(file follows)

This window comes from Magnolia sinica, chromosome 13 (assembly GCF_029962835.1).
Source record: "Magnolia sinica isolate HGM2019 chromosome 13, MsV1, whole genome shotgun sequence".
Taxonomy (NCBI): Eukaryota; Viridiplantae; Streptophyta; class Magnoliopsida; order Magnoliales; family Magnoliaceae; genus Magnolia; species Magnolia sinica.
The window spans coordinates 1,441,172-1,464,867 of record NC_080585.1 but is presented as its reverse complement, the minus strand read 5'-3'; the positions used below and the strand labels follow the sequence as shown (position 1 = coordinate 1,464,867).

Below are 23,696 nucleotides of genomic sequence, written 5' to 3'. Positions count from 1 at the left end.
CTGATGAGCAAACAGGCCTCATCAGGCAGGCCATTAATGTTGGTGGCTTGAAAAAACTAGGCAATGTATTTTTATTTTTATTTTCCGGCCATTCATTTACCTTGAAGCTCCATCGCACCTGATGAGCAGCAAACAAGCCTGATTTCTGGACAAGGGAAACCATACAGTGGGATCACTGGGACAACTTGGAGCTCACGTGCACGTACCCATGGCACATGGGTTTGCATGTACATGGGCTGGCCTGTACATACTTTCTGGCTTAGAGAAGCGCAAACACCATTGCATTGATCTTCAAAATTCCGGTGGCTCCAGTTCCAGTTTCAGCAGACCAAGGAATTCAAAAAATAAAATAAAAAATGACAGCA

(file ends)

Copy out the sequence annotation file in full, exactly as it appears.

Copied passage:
This window comes from Magnolia sinica, chromosome 13 (assembly GCF_029962835.1).
Source record: "Magnolia sinica isolate HGM2019 chromosome 13, MsV1, whole genome shotgun sequence".
Taxonomy (NCBI): Eukaryota; Viridiplantae; Streptophyta; class Magnoliopsida; order Magnoliales; family Magnoliaceae; genus Magnolia; species Magnolia sinica.
The window spans coordinates 1,441,172-1,464,867 of record NC_080585.1 but is presented as its reverse complement, the minus strand read 5'-3'; the positions used below and the strand labels follow the sequence as shown (position 1 = coordinate 1,464,867).

Below are 23,696 nucleotides of genomic sequence, written 5' to 3'. Positions count from 1 at the left end.
CTGATGAGCAAACAGGCCTCATCAGGCAGGCCATTAATGTTGGTGGCTTGAAAAAACTAGGCAATGTATTTTTATTTTTATTTTCCGGCCATTCATTTACCTTGAAGCTCCATCGCACCTGATGAGCAGCAAACAAGCCTGATTTCTGGACAAGGGAAACCATACAGTGGGATCACTGGGACAACTTGGAGCTCACGTGCACGTACCCATGGCACATGGGTTTGCATGTACATGGGCTGGCCTGTACATACTTTCTGGCTTAGAGAAGCGCAAACACCATTGCATTGATCTTCAAAATTCCGGTGGCTCCAGTTCCAGTTTCAGCAGACCAAGGAATTCAAAAAATAAAATAAAAAATGACAGCA